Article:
Naturally, going by the past experience, when the Soviet Union withdrew from Kabul in 1989, the Mujahedeen’s and their comrades-in arms, terrorists from various groups backed tacitly by Pakistan army and the ISI turned to Kashmir. Indian officials worry that Afghanistan under the Taliban could be used as a base for organising Islamist militants in Kashmir, many of whom are allied with Pakistan in their struggle against New Delhi. This was corroborated in an interview by the former Pakistani General and President Musharraf, “After the Soviet withdrawal, hundreds of Islamist fighters, terrorists had to go somewhere. And for many, somewhere was Kashmir.” Now, 32 years later, when the last US soldier has left Afghanistan and Taliban has taken over, it again has left thousands of mercenaries jobless, who are triumphant after having driven yet another superpower out of Afghanistan. Boyed by such triumphalism, the terrorist will flex their muscle elsewhere. Their dictum is they “exist to kill and kill to exist”. So, to expect them not to do harm is naïve.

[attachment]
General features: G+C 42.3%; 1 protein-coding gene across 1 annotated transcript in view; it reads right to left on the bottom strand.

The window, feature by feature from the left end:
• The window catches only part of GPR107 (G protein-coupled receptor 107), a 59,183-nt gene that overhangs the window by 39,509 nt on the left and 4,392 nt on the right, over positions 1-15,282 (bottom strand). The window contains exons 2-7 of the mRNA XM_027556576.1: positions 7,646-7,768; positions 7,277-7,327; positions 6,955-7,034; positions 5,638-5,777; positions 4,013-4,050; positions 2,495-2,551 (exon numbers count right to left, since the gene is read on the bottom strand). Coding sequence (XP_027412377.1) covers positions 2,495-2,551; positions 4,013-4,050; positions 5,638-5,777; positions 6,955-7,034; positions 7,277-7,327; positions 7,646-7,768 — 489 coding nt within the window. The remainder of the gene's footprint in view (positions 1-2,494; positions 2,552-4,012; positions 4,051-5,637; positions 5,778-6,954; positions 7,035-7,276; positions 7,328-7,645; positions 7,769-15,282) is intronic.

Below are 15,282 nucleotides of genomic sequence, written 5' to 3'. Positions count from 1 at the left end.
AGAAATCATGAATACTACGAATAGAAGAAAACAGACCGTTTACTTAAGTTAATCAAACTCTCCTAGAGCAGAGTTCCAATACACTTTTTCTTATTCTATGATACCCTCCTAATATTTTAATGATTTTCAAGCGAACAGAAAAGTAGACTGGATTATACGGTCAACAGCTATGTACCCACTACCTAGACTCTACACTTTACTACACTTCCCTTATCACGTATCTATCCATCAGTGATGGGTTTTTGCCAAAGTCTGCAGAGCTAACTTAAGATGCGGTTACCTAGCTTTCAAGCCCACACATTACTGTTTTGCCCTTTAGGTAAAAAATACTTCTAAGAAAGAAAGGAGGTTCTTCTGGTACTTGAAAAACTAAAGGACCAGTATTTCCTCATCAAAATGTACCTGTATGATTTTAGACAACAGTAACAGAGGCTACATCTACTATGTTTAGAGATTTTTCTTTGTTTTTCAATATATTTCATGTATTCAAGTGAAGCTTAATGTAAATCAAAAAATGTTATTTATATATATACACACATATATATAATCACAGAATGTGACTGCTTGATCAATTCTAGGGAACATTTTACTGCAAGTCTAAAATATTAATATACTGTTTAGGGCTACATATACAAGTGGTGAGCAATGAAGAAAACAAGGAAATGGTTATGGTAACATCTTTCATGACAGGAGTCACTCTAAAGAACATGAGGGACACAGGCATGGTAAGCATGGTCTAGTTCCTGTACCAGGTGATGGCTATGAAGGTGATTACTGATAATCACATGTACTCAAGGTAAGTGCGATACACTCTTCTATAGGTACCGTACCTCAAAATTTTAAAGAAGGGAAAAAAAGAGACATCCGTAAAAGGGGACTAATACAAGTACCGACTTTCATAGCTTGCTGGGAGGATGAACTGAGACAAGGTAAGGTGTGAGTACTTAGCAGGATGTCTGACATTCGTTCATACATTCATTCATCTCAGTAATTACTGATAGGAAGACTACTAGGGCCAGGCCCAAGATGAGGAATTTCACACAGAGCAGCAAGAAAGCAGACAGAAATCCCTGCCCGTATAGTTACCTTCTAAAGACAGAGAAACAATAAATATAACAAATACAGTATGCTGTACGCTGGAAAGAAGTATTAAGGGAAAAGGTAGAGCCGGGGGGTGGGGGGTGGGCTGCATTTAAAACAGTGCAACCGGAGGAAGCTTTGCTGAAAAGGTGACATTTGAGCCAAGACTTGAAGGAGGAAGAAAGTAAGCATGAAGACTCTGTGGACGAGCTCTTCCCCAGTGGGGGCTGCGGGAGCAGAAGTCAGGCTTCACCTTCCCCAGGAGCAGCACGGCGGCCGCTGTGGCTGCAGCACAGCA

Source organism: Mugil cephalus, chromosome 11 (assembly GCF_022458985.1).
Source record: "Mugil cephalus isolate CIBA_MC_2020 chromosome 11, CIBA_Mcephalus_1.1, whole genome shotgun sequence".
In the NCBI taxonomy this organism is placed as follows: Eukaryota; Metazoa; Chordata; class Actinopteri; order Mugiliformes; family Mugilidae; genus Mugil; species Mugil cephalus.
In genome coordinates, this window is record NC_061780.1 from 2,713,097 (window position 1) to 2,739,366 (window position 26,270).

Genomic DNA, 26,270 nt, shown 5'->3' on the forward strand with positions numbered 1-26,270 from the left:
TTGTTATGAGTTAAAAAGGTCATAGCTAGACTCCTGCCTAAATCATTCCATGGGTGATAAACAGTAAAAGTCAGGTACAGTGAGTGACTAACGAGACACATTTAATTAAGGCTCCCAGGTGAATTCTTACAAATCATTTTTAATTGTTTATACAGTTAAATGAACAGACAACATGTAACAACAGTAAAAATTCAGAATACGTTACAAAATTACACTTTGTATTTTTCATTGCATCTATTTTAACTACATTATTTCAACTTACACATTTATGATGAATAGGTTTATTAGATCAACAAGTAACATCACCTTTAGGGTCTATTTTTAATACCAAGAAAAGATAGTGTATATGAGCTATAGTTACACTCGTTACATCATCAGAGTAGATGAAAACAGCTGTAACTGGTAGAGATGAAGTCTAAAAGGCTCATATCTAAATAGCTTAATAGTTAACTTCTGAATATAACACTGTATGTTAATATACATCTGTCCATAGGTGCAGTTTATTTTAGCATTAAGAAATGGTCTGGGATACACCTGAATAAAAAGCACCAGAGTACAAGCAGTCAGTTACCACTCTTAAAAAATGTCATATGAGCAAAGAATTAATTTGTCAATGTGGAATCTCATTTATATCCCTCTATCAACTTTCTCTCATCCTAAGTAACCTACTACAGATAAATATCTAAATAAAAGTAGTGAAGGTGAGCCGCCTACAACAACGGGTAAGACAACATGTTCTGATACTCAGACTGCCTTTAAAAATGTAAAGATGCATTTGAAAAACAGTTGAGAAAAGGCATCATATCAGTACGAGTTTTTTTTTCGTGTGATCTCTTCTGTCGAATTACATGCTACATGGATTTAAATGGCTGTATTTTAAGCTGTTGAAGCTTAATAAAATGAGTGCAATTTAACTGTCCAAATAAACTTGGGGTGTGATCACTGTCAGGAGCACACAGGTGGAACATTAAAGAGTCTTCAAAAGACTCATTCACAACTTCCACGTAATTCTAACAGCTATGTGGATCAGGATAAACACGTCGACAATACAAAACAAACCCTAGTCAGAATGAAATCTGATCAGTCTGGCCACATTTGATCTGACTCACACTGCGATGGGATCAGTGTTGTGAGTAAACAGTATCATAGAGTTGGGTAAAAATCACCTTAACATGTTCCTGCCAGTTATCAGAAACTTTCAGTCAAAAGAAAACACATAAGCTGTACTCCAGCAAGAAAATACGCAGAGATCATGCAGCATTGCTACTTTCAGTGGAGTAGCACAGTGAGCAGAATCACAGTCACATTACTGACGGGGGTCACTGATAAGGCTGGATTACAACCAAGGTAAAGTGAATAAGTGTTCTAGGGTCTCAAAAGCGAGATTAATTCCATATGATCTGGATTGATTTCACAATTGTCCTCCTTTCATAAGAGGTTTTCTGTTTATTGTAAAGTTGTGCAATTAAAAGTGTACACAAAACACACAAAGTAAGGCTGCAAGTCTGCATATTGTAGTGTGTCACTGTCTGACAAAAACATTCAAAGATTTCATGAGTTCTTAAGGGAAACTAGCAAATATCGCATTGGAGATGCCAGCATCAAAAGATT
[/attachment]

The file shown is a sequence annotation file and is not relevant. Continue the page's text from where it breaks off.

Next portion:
The European Foundation for South Asian Studies (EFSAS) has expressed similar fear that Pakistan-backed and trained ‘jihadi’ terrorists will be diverted to Kashmir after the Taliban takeover in Afghanistan. A former Kashmir militant who trained in Afghanistan in the 1990s and fought alongside Afghan mujahideen in Kashmir added: “The Taliban victory has already supplied oxygen to our movement.”
According to the Intelligence agencies, at least six groups of terrorists have infiltrated the Kashmir Valley. From various intelligence sources it is estimated that as many as 300 terrorists have again occupied the camps across the Line of Control in Pakistani territory. Such incursions will continue to occur unless the contention over Kashmir is not resolved.
New Delhi took a bold and sagacious step in convening a meeting of the security heads on Afghanistan. Although it was a bit late in the day, it underlined India’s potential to paly a role in the war-torn country. To be sure, it is a tall order for India to break into the vaunted security circle of Afghanistan. As such, the big two players, China and Pakistan did not attend the New Delhi meeting.